This lapse is important because the 2016 Gartner Group study on Fairfax County land use and development explicitly stresses that developers be encouraged to “improve timeliness and quality of submissions (slide 38), that they be “fully aware of all processes and requirements” (slide 39), and that they “commit to making a best effort to provide high-quality submissions to the land use and development processes” (slide 41).
To approve the Campus Commons proposal now would undercut the Gartner Group provisions and reward this developer for having “refused” (in FCDOT’s words) to cooperate. While TF Cornerstone recently tabled three designs for a grade-separated crossing, it has yet to submit them to FCDOT and VDOT, instead offering to create a study group to select a preferred option, leaving the final resolution unclear.
On this issue alone, the Campus Commons project merits a vote to defer until TF Cornerstone has provided its grade-separated crossing designs for official review and comment to the relevant state and local transportation agencies. Only when we have all gotten clarity on exactly how pedestrians can safely cross Wiehle to access the Metro should this project be approved by the Commission and set in motion.
Traffic congestion and demand management: I join Commissioner Ulfelder in his concern over the amount of new traffic generated by Campus Commons, a concern he raised twice at the 25 September public hearing. Since then, TF Cornerstone has lowered its estimated daily vehicular totals from just over 6,600 to roughly 6,100 by reducing the proposed commercial building’s size. It is important to keep in mind, though, that this 6,100 is notincluded in the estimated 33,500 new vehicles added every day by the six other developments recently built or approved in the Sunset Hills-Wiehle-Sunrise Valley area, according to the April 2019 developer’s traffic impact analysis (TIA).
My concern is over traffic flows along Sunrise Valley and Wiehle after build-out. This complex corner is in a very short space on both Sunrise Valley (from Campus Commons to Wiehle) and again on Wiehle (from Sunrise Valley to the Toll Road). On each stretch, there is only enough space for 22 vehicles at most. Traffic flow is now aided by two continuous right turn lanes, but this will end after the installation of new crosswalks and removal of pedestrian “pork chops,” a change that will understandably require a much longer traffic signal and no more continuous right turn options, both of which will lengthen back-ups.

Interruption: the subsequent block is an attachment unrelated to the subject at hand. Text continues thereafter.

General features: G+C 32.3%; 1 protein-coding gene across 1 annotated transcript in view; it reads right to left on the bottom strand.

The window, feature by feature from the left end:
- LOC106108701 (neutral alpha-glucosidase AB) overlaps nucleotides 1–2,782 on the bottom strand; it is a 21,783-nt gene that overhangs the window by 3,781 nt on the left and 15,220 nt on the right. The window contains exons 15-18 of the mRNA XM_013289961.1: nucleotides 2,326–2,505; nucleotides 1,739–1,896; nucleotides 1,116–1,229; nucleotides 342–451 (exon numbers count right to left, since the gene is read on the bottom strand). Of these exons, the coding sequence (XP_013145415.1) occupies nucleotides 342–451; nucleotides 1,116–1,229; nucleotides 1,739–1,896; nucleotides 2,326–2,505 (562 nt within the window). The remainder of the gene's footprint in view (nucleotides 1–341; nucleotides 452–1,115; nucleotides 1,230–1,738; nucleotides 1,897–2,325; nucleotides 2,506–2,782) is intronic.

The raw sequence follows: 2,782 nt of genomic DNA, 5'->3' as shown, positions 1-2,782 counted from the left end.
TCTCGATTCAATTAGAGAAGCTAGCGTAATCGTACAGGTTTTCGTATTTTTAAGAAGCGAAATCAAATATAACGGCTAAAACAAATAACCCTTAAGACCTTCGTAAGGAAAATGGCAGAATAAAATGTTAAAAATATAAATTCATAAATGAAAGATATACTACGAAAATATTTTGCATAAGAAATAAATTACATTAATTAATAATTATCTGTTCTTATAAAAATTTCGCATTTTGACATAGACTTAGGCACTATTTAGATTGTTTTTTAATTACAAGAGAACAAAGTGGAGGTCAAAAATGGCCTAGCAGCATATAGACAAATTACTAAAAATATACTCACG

To help us all better visualize future traffic patterns, I respectfully request that you ask TF Cornerstone to provide an animated graphic that displays current traffic flows at peak hours, along with a similar animation of how traffic will flow after build-out during those same time periods. This should not be difficult as I assume they have already completed such a computer-generated animation to revalidate their calculations on traffic congestion and flows at all these intersections to make sure their projections work as intended.
Indeed, such an animation could help clarify why the most recent TIA update projects a further deterioration of the Level of Service at Sunrise Valley and Campus Commons/Upper Lake West (from C to D) and at Wiehle and the Dulles Toll eastbound ramps (from B to C). Indeed, of the 8 intersections studied, fully half will continue to come in at level D or worse. (See 3 October Trip Generation Comparison Summary, page 9.)
This question of estimated traffic levels is especially critical, given that the developer is projecting an optimistic 45% reduction in vehicle trips generated by Campus Commons. Unfortunately, Fairfax County has little in the way of hard data on how well this or other developers are meeting their traffic reduction goals since the County has yet to conduct an independent study of its own. At the moment, it is developers themselves who are solely responsible for monitoring their own projects for adherence to estimated traffic reductions and self-reporting any failures to do so. Few seem to fail, from the data I’ve seen.
I raise this because Arlington County has now done four independent traffic studies that appear to call into question TF Cornerstone’s projection of a 45% reduction. While this developer will indeed pay a modest $147,000 fine if it fails to achieve that 45% goal, every commuter travelling in and through Reston will bear the brunt if they do not.